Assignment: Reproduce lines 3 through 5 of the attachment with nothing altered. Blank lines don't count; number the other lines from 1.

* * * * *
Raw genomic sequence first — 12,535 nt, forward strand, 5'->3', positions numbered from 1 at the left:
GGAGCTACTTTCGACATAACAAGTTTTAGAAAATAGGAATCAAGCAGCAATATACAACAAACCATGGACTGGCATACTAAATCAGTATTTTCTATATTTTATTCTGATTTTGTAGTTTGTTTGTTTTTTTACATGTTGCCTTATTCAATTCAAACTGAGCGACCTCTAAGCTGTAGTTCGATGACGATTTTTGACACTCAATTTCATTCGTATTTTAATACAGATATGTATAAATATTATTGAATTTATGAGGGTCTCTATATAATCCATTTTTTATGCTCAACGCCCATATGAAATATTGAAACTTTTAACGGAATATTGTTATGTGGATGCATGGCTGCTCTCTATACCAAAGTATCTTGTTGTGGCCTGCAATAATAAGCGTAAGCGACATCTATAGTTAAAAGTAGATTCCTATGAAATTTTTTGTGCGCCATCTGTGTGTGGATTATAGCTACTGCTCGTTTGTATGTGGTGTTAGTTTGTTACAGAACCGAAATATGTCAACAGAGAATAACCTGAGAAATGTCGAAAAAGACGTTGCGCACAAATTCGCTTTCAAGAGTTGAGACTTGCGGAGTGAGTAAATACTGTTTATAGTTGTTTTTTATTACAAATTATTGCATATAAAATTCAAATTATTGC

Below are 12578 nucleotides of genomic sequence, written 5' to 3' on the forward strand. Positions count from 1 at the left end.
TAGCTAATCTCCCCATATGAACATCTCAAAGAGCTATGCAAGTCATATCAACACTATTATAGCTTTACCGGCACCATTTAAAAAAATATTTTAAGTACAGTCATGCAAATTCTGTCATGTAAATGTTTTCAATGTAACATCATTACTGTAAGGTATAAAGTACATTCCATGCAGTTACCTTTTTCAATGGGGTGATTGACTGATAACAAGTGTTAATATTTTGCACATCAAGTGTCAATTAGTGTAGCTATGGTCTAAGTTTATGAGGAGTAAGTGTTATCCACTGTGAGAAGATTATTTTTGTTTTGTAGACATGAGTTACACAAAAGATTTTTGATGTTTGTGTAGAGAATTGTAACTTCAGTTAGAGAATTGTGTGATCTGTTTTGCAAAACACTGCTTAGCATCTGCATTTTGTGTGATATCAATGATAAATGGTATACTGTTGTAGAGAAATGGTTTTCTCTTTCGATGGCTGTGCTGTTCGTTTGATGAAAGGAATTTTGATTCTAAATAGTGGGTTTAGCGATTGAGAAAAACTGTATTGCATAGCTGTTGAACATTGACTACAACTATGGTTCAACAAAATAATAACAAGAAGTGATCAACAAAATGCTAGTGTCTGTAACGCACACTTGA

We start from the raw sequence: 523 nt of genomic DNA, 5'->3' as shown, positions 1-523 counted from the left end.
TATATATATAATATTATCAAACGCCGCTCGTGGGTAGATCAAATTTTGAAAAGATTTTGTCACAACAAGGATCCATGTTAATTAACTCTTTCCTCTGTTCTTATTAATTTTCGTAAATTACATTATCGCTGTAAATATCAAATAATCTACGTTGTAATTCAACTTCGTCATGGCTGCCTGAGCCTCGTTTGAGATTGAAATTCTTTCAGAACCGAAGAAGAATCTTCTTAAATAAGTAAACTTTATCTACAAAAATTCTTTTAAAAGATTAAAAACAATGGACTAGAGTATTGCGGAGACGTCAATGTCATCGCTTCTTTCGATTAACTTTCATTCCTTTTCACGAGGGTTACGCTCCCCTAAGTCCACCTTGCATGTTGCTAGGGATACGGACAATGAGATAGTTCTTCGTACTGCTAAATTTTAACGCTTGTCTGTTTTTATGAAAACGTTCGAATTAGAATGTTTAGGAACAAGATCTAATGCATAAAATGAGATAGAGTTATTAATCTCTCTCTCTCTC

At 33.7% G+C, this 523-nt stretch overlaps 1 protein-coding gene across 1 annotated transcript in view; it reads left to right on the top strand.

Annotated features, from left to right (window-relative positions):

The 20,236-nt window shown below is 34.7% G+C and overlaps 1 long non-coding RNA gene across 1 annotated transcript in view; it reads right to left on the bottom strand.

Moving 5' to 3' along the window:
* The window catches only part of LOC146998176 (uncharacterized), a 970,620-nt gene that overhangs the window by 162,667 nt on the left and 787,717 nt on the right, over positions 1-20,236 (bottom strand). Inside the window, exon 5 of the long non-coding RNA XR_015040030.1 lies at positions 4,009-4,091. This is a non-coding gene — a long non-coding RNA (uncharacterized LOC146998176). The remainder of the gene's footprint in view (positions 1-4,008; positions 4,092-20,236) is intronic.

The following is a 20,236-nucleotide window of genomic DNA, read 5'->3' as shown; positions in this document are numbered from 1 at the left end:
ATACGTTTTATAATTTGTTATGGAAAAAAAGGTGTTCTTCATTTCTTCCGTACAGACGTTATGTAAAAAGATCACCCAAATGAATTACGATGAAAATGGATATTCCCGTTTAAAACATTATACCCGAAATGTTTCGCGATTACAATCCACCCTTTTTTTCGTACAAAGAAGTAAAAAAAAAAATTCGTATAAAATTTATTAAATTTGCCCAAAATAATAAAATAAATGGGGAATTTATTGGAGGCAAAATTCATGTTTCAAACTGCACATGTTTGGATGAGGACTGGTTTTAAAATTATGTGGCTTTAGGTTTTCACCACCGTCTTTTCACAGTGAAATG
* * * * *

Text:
Below are 12578 nucleotides of genomic sequence, written 5' to 3' on the forward strand. Positions count from 1 at the left end.
TAGCTAATCTCCCCATATGAACATCTCAAAGAGCTATGCAAGTCATATCAACACTATTATAGCTTTACCGGCACCATTTAAAAAAATATTTTAAGTACAGTCATGCAAATTCTGTCATGTAAATGTTTTCAATGTAACATCATTACTGTAAGGTATAAAGTACATTCCATGCAGTTACCTTTTTCAATGGGGTGATTGACTGATAACAAGTGTTAATATTTTGCACATCAAGTGTCAATTAGTGTAGCTATGGTCTAAGTTTATGAGGAGTAAGTGTTATCCACTGTGAGAAGATTATTTTTGTTTTGTAGACATGAGTTACACAAAAGATTTTTGATGTTTGTGTAGAGAATTGTAACTTCAGTTAGAGAATTGTGTGATCTGTTTTGCAAAACACTGCTTAGCATCTGCATTTTGTGTGATATCAATGATAAATGGTATACTGTTGTAGAGAAATGGTTTTCTCTTTCGATGGCTGTGCTGTTCGTTTGATGAAAGGAATTTTGATTCTAAATAGTGGGTTTAGCGATTGAGAAAAACTGTATTGCATAGCTGTTGAACATTGACTACAACTATGGTTCAACAAAATAATAACAAGAAGTGATCAACAAAATGCTAGTGTCTGTAACGCACACTTGA

We start from the raw sequence: 523 nt of genomic DNA, 5'->3' as shown, positions 1-523 counted from the left end.